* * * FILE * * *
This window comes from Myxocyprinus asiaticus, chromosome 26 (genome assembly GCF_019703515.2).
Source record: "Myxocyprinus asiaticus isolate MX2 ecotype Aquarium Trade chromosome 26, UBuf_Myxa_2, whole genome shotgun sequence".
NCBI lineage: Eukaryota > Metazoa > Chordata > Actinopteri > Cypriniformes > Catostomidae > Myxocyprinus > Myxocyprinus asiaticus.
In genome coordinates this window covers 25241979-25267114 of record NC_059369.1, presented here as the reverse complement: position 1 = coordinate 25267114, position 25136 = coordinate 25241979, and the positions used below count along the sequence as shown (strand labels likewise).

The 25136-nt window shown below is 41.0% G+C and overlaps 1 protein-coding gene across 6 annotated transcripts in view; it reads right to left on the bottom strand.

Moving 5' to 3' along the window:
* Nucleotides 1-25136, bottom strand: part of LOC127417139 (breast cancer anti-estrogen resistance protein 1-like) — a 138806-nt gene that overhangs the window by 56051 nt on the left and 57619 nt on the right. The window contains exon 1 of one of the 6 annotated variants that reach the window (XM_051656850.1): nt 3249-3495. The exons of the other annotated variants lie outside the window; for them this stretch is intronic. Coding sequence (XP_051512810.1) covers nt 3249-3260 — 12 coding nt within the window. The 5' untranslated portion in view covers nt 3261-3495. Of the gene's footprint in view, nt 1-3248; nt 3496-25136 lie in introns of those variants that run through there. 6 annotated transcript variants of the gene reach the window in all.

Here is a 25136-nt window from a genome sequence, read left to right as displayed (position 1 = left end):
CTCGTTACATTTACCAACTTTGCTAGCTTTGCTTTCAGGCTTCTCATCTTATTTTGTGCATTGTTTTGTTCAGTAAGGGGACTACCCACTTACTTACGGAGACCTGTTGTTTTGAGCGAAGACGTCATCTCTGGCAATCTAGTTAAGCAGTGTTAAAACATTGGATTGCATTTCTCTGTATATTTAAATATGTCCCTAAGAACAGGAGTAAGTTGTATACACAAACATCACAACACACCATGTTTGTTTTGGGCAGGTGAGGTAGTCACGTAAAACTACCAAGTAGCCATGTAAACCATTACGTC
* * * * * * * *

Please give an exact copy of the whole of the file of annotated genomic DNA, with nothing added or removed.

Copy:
This window comes from Myxocyprinus asiaticus, chromosome 26 (genome assembly GCF_019703515.2).
Source record: "Myxocyprinus asiaticus isolate MX2 ecotype Aquarium Trade chromosome 26, UBuf_Myxa_2, whole genome shotgun sequence".
NCBI lineage: Eukaryota > Metazoa > Chordata > Actinopteri > Cypriniformes > Catostomidae > Myxocyprinus > Myxocyprinus asiaticus.
In genome coordinates this window covers 25241979-25267114 of record NC_059369.1, presented here as the reverse complement: position 1 = coordinate 25267114, position 25136 = coordinate 25241979, and the positions used below count along the sequence as shown (strand labels likewise).

The 25136-nt window shown below is 41.0% G+C and overlaps 1 protein-coding gene across 6 annotated transcripts in view; it reads right to left on the bottom strand.

Moving 5' to 3' along the window:
* Nucleotides 1-25136, bottom strand: part of LOC127417139 (breast cancer anti-estrogen resistance protein 1-like) — a 138806-nt gene that overhangs the window by 56051 nt on the left and 57619 nt on the right. The window contains exon 1 of one of the 6 annotated variants that reach the window (XM_051656850.1): nt 3249-3495. The exons of the other annotated variants lie outside the window; for them this stretch is intronic. Coding sequence (XP_051512810.1) covers nt 3249-3260 — 12 coding nt within the window. The 5' untranslated portion in view covers nt 3261-3495. Of the gene's footprint in view, nt 1-3248; nt 3496-25136 lie in introns of those variants that run through there. 6 annotated transcript variants of the gene reach the window in all.

Here is a 25136-nt window from a genome sequence, read left to right as displayed (position 1 = left end):
CTCGTTACATTTACCAACTTTGCTAGCTTTGCTTTCAGGCTTCTCATCTTATTTTGTGCATTGTTTTGTTCAGTAAGGGGACTACCCACTTACTTACGGAGACCTGTTGTTTTGAGCGAAGACGTCATCTCTGGCAATCTAGTTAAGCAGTGTTAAAACATTGGATTGCATTTCTCTGTATATTTAAATATGTCCCTAAGAACAGGAGTAAGTTGTATACACAAACATCACAACACACCATGTTTGTTTTGGGCAGGTGAGGTAGTCACGTAAAACTACCAAGTAGCCATGTAAACCATTACGTC